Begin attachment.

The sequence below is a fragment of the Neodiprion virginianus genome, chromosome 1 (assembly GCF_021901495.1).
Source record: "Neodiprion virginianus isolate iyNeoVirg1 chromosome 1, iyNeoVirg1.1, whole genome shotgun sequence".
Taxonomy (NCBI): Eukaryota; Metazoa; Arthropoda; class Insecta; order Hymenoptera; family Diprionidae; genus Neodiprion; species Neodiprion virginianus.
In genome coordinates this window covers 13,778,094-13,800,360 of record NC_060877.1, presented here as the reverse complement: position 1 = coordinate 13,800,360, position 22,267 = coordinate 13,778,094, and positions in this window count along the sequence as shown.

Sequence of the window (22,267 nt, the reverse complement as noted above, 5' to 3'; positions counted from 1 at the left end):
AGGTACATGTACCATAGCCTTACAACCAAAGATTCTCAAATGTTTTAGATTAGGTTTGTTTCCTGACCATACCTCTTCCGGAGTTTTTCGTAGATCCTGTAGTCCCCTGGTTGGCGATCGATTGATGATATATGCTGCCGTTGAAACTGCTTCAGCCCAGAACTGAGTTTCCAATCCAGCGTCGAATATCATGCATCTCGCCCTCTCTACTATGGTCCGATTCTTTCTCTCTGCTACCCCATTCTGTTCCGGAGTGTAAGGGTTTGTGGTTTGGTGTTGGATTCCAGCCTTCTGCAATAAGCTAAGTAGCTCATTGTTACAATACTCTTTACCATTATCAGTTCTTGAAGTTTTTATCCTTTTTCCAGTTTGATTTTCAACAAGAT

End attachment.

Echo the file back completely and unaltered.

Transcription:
The sequence below is a fragment of the Neodiprion virginianus genome, chromosome 1 (assembly GCF_021901495.1).
Source record: "Neodiprion virginianus isolate iyNeoVirg1 chromosome 1, iyNeoVirg1.1, whole genome shotgun sequence".
Taxonomy (NCBI): Eukaryota; Metazoa; Arthropoda; class Insecta; order Hymenoptera; family Diprionidae; genus Neodiprion; species Neodiprion virginianus.
In genome coordinates this window covers 13,778,094-13,800,360 of record NC_060877.1, presented here as the reverse complement: position 1 = coordinate 13,800,360, position 22,267 = coordinate 13,778,094, and positions in this window count along the sequence as shown.

Sequence of the window (22,267 nt, the reverse complement as noted above, 5' to 3'; positions counted from 1 at the left end):
AGGTACATGTACCATAGCCTTACAACCAAAGATTCTCAAATGTTTTAGATTAGGTTTGTTTCCTGACCATACCTCTTCCGGAGTTTTTCGTAGATCCTGTAGTCCCCTGGTTGGCGATCGATTGATGATATATGCTGCCGTTGAAACTGCTTCAGCCCAGAACTGAGTTTCCAATCCAGCGTCGAATATCATGCATCTCGCCCTCTCTACTATGGTCCGATTCTTTCTCTCTGCTACCCCATTCTGTTCCGGAGTGTAAGGGTTTGTGGTTTGGTGTTGGATTCCAGCCTTCTGCAATAAGCTAAGTAGCTCATTGTTACAATACTCTTTACCATTATCAGTTCTTGAAGTTTTTATCCTTTTTCCAGTTTGATTTTCAACAAGAT